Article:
Charles Ernest "Chuck" Grassley (born September 17, 1933) is the senior United States Senator from Iowa, serving since 1981. A member of Republican Party, he previously served in the served in the United States House of Representatives (1975–1981) and the Iowa state legislature (1959–1974). He was chairman of the Senate Finance Committee from January to June 2001 and from January 2003 to December 2006. He is currently the ranking Republican on the Judiciary Committee.
Grassley was born in New Hartford, Iowa, the son of Ruth (née Corwin) and Louis Arthur Grassley, and graduated from the town high school. At Iowa State Teachers College (now the University of Northern Iowa), he earned a B.A. in 1955 and an M.A. in 1956. He also completed some doctoral studies in political science at the University of Iowa. Also during the 1950s, Grassley farmed and worked in factories, first as a sheet metal shearer and then as an assembly line worker.
Grassley represented parts of Butler County in the Iowa House of Representatives from 1959 until 1974, when he was elected to the United States House of Representatives, where he served three terms.
As a senior member of the Senate Finance Committee Grassley has spearheaded many probes into the misuse and accountability of federal money. On June 28, 2006, Grassley proposed a so-called Pimp Tax intended to curb sex trafficking and sex slavery in the United States by means of strict enforcement of tax laws, for example by requiring a W-2 form be filed for each prostitute managed by a pimp or other employer.
The slang term Pimp Tax was parodied on an episode of the Daily Show on American cable television. On an episode aired August 14, Dan Bakkedahl interviewed Republican Congressperson Jack Kingston of Georgia and Arch Bishop Don Magic Juan on the subject.
In July 2007, a Grassley-commissioned report was released claiming that more than US$1 billion in farm subsidies were sent to deceased individuals. Grassley said: "It's unconscionable that the Department of Agriculture would think that a dead person was actively engaged in the business of farming."
Since 1976, Grassley has repeatedly introduced measures that increase the level of double taxation on American citizens living abroad, including retroactive tax hikes. Grassley was eventually able to attach an amendment to a piece of legislation that went into effect in 2006, which increased taxes on Americans abroad by targeting housing and living incentives paid by foreign employers and held them accountable for federal taxes, even though they did not currently reside in the United States. Critics of the amendment felt that the move hurt Americans competing for jobs abroad by putting an unnecessary tax burden on foreign employers. Others felt that the move was only to offset the revenue deficit caused by domestic tax cuts of the Bush Administration.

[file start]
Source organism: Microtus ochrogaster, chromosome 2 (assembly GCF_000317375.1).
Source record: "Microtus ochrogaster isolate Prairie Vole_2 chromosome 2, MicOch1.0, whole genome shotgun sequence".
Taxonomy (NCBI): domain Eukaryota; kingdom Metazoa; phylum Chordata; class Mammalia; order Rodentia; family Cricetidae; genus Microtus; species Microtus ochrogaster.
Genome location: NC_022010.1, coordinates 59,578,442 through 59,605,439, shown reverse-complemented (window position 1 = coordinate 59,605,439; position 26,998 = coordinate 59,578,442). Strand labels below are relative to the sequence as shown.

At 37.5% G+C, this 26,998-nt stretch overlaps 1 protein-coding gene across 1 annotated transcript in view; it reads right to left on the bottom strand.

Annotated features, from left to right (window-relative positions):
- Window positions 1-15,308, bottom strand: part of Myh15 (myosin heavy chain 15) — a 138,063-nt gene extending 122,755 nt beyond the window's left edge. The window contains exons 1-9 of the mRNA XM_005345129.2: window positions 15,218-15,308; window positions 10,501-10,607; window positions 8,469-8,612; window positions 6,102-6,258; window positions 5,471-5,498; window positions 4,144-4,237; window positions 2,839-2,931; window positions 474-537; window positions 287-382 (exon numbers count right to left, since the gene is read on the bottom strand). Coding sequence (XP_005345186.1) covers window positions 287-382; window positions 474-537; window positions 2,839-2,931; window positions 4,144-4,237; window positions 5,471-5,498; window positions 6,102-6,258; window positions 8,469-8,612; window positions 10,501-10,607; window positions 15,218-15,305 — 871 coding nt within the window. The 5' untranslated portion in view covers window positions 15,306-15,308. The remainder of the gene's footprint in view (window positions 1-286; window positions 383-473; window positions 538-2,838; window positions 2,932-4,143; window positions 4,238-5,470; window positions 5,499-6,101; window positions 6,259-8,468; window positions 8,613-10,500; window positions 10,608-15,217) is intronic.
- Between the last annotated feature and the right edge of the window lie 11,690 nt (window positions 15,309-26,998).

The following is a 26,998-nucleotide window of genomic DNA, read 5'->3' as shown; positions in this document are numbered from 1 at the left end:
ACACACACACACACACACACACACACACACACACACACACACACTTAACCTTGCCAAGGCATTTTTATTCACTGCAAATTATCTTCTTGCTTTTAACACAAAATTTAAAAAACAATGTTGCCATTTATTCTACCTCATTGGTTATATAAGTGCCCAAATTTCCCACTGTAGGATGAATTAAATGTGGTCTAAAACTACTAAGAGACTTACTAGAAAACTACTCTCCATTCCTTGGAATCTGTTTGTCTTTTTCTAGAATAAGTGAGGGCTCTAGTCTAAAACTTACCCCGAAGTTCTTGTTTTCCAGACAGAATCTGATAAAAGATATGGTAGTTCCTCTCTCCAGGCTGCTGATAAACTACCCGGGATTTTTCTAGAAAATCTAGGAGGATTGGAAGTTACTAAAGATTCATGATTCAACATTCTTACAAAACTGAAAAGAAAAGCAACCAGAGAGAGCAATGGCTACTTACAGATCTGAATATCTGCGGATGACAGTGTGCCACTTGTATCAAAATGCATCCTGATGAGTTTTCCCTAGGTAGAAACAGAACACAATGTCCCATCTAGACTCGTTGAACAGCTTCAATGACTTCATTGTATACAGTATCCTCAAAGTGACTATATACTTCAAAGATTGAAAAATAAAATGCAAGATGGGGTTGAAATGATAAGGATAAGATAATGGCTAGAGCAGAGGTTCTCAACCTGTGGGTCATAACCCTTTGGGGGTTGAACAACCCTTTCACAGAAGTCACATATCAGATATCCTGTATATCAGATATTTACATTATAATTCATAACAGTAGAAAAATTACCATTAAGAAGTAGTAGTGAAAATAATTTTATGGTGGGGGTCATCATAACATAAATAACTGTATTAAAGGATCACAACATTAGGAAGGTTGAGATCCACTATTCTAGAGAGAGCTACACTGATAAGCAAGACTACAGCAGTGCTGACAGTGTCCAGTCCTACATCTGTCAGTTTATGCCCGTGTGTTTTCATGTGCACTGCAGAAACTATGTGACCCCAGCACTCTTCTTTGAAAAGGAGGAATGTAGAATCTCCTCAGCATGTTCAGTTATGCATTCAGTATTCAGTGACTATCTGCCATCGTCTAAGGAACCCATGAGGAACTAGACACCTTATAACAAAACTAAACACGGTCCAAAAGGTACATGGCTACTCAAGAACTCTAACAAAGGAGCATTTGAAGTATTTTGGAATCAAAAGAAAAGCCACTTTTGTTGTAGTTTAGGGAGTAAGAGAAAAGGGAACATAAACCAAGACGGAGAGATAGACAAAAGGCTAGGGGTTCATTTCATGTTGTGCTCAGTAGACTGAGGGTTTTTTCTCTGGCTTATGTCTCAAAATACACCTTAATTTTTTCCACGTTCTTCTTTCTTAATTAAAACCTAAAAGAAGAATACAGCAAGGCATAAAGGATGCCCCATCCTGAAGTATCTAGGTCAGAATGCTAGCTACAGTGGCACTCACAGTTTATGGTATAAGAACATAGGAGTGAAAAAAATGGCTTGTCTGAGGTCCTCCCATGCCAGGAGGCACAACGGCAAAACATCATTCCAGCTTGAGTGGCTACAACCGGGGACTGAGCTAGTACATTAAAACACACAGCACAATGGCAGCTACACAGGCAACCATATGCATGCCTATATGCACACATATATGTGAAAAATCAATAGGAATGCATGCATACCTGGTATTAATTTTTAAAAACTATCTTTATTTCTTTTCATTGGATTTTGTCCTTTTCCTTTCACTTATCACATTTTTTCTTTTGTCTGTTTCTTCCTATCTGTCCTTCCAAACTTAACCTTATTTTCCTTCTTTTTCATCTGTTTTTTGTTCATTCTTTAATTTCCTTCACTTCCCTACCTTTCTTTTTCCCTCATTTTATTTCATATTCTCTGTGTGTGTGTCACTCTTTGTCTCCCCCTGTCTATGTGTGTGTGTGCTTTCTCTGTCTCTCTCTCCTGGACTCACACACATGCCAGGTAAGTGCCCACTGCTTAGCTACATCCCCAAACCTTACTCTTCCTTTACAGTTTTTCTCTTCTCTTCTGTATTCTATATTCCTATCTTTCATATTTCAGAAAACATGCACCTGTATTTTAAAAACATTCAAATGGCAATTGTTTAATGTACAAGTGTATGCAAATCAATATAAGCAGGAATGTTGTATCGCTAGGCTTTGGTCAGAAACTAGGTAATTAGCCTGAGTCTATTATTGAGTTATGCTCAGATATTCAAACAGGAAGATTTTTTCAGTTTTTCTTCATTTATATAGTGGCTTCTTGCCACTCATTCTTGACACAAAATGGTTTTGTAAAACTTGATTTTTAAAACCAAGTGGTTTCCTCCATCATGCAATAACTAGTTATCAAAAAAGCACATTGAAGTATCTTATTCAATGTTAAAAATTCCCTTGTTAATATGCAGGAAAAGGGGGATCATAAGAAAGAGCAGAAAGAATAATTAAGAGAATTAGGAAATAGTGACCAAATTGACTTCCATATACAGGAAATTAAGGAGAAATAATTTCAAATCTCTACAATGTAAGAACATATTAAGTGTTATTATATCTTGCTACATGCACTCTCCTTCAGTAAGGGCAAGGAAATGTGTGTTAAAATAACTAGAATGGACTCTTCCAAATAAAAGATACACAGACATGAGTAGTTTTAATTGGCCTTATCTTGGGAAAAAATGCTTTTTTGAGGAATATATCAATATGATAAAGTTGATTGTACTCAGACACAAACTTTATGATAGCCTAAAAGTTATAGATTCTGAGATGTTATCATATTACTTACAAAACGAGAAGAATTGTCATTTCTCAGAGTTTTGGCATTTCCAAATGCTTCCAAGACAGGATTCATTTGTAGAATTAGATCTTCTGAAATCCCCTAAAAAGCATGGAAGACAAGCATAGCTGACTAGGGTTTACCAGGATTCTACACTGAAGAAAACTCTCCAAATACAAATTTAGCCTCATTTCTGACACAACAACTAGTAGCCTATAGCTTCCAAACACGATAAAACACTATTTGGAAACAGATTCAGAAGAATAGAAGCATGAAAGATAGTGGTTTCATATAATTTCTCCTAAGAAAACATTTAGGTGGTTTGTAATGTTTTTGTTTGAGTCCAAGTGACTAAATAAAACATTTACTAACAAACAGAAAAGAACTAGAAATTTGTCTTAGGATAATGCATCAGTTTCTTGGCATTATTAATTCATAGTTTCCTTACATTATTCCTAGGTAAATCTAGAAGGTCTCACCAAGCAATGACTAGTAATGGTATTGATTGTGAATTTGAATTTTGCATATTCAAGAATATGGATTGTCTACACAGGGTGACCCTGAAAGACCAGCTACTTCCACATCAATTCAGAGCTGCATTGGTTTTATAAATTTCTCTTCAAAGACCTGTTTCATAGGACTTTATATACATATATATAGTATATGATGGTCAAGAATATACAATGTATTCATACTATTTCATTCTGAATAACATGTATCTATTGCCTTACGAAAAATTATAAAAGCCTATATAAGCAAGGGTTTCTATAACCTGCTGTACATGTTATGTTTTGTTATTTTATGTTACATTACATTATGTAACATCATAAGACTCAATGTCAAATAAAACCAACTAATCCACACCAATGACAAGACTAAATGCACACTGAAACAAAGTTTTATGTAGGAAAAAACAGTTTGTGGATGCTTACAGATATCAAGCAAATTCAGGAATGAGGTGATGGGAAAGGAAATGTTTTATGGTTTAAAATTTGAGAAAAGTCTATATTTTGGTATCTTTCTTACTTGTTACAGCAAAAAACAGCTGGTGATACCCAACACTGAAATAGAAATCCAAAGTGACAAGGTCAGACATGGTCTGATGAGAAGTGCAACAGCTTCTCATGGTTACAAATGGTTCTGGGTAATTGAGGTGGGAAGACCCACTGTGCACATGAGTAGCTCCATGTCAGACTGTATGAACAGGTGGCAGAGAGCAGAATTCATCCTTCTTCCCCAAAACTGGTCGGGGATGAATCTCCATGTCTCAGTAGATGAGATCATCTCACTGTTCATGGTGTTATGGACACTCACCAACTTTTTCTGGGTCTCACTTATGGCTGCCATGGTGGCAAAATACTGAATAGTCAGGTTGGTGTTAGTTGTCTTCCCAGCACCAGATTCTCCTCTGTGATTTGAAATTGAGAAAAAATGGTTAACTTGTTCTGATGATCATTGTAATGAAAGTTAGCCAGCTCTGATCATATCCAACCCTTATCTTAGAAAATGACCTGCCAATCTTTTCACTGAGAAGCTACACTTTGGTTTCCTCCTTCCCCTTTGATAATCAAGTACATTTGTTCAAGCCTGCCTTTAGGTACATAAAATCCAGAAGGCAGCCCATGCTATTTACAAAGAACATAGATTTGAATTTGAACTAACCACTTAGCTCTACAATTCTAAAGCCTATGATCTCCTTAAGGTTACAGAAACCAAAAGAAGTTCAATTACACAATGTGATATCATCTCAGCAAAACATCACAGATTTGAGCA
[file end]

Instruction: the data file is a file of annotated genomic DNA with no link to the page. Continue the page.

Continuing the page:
In March 2009, amid the scandal involving various AIG executives receiving large salary bonuses from the taxpayer-funded bailout of the corporate giant, Grassley sparked controversy by suggesting that those AIG employees receiving large bonuses should follow the so-called 'Japanese example', resign immediately or commit suicide. After much criticism he has not backed off of those comments, dismissing them as rhetoric.
At an August 12, 2009, meeting in Iowa, Senator Grassley supported the claims by health care reform opponents that end-of-life counseling provisions in the House health care bill, H.R. 3200, amounted to government sponsored euthanasia. In response to an audience question about the provision, Grassley said people were right to fear that the government would "pull the plug on grandma." Grassley had previously supported covering end-of-life counseling, having voted for the Medicare Prescription Drug, Improvement, and Modernization Act of 2003, which stated: "The covered services are: evaluating the beneficiary's need for pain and symptom management, including the individual's need for hospice care; counseling the beneficiary with respect to end-of-life issues and care options, and advising the beneficiary regarding advanced care planning."